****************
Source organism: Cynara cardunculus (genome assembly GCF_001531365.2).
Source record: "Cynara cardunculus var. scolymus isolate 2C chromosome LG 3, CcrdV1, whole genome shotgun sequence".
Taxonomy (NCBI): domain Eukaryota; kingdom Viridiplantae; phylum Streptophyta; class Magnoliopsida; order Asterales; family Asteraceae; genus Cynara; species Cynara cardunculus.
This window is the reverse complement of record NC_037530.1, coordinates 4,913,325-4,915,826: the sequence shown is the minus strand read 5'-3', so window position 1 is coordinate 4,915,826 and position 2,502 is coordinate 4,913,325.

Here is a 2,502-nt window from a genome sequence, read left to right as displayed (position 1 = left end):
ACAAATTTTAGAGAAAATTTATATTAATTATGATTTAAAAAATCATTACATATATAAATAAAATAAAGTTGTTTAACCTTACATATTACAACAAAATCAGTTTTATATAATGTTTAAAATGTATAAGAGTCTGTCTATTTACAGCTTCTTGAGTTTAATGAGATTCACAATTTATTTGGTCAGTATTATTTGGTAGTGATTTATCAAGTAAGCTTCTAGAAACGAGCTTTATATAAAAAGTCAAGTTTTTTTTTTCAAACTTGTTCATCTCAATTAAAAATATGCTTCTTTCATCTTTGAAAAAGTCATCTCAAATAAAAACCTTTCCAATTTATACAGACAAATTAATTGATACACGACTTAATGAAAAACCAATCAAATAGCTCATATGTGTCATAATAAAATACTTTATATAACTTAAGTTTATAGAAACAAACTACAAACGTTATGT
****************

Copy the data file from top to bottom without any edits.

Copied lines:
Source organism: Cynara cardunculus (genome assembly GCF_001531365.2).
Source record: "Cynara cardunculus var. scolymus isolate 2C chromosome LG 3, CcrdV1, whole genome shotgun sequence".
Taxonomy (NCBI): domain Eukaryota; kingdom Viridiplantae; phylum Streptophyta; class Magnoliopsida; order Asterales; family Asteraceae; genus Cynara; species Cynara cardunculus.
This window is the reverse complement of record NC_037530.1, coordinates 4,913,325-4,915,826: the sequence shown is the minus strand read 5'-3', so window position 1 is coordinate 4,915,826 and position 2,502 is coordinate 4,913,325.

Here is a 2,502-nt window from a genome sequence, read left to right as displayed (position 1 = left end):
ACAAATTTTAGAGAAAATTTATATTAATTATGATTTAAAAAATCATTACATATATAAATAAAATAAAGTTGTTTAACCTTACATATTACAACAAAATCAGTTTTATATAATGTTTAAAATGTATAAGAGTCTGTCTATTTACAGCTTCTTGAGTTTAATGAGATTCACAATTTATTTGGTCAGTATTATTTGGTAGTGATTTATCAAGTAAGCTTCTAGAAACGAGCTTTATATAAAAAGTCAAGTTTTTTTTTTCAAACTTGTTCATCTCAATTAAAAATATGCTTCTTTCATCTTTGAAAAAGTCATCTCAAATAAAAACCTTTCCAATTTATACAGACAAATTAATTGATACACGACTTAATGAAAAACCAATCAAATAGCTCATATGTGTCATAATAAAATACTTTATATAACTTAAGTTTATAGAAACAAACTACAAACGTTATGT